Consequent to speculation of rising interest rates, REIT preferreds have become irrationally cheap. While most of the preferreds are fairly strong buys right now, this article will highlight the best of the best. Specifically, we will reveal high coupon preferreds trading under par with exceptional current yields. The discussion will continue with a look at liquidity and dividend cycles to aid in the process of making intra/inter-company comparisons. Part 2 of this series will demonstrate each of these issues to have superior protection from various sources of risk. Without further ado, here is the list.
NorthStar Realty Finance (NYSE:NRF)
RAIT Financial Trust (NYSE:RAS)
Resource Capital Management (NYSE:RSO)
Arbor Realty Trust (NYSE:ABR)
Each position in the above table can arguably form an optimal piece to an income portfolio. Choosing the best one comes down to recognizing your needs as an investor and entering at the right time. The relative advantages and disadvantages of each issue will become more transparent in the sections below.
Liquidity is almost universally considered a desirable characteristic for an investment, but I would like to offer a different perspective. The value of liquidity varies greatly from investor to investor, and in select cases, illiquidity may be desirable. There is a broad gradient of liquidity dispositions ranging from those who need to build or exit sizable positions quickly to the exceptionally patient and opportunistic investor. The former would pay a meaningful premium for liquidity while the latter can participate in and take advantage of illiquid issues.
As an example, let us take a look at this quote on ABR-A.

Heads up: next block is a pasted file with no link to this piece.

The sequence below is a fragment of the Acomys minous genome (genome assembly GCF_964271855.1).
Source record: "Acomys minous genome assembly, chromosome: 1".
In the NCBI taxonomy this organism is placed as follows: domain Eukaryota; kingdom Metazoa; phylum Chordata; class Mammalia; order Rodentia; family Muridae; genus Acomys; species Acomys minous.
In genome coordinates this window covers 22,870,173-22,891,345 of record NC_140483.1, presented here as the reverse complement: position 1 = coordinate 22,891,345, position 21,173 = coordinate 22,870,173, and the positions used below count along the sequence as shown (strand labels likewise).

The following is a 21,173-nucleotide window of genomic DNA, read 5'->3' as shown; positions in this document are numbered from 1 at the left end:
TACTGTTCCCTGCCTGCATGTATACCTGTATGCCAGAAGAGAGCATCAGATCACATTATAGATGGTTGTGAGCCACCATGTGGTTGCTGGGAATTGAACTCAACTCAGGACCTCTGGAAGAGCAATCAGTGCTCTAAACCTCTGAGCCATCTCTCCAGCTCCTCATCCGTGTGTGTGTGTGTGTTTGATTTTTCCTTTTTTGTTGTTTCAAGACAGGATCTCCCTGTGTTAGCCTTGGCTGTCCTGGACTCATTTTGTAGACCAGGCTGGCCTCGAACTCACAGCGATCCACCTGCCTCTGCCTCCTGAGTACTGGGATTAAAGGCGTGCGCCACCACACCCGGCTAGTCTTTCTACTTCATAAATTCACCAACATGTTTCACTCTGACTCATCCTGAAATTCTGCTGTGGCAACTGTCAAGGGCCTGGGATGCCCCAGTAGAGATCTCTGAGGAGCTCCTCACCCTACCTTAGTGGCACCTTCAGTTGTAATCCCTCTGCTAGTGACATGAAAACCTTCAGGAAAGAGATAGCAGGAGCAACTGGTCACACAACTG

With an issue size of only $31.5mm, and a trading volume of only 900 shares at 1:05 EST, this is clearly an illiquid issue. Typical of such illiquidity is a massive bid-ask spread shown here to be $0.30 or 1.2% of the market price.
While conventional wisdom would suggest avoiding such an illiquid stock unless there was a substantial discount associated with it, I would posit that certain investors can beneficially participate. As long as an investor has sufficient flexibility and patience, he/she will get the better end of the bid-ask spread. The more hurried counterparty in the trade will be forced to sell at a discount or buy at a premium to the fair market price. Consequently, the supremely patient investor can profit the difference both entering and exiting the position.
Among the issues listed in the chart, liquidity falls roughly on the gradient below.
Those who require a fair bit of liquidity should consider sticking toward the left side of the gradient while more flexible/patient investors may find opportunity on the right side.
At the start of this article, I stated that these preferreds all traded below par, so what is RAS-C at $25.29 doing in the list? Well, the RAS family of preferreds goes ex-dividend on 8/29 so it is most of the way through its cycle. Subtracting for the $0.465 of accrued dividend, its actual price is around 24.82. Clearly the dividend cycles make a big difference, so let us take a look at the payout schedules.
*RSO preferreds last paid on 6/27. The date given above is assumed
From this data we can derive the adjusted market price which is market price less accrued dividend.
Adjusted Market Price
Adjusted Current Yield
Cost relative to par
NorthStar Realty Finance
RAIT Financial Trust
Resource Capital Management
Arbor Realty Trust
REIT preferreds range from ~6% to ~9%, with most on the higher end of yield coming with extra risk. The list above, however, breaks the rule by simultaneously yielding 8-9% and carrying reduced risk. Such high coupon preferreds rarely trade below par, so investors would be wise to consider jumping in at this opportune moment.
While this article highlighted the unusually high yields of these preferreds, we have not yet discussed the risk side of the equation. That will be the subject of part 2. It will demonstrate the above preferreds to be particularly well protected against both traditional and recently introduced risk factors.
Disclosure: 2nd Market Capital and its affiliated accounts are long NRF, NRF-B, NRF-C, RAS, RAS-A, RAS-B and RSO-C. I am personally long NRF, RAS, NRF-B RAS-A and RAS-B.
Disclosure: I am long NRF, RAS. I wrote this article myself, and it expresses my own opinions. I am not receiving compensation for it (other than from Seeking Alpha). I have no business relationship with any company whose stock is mentioned in this article.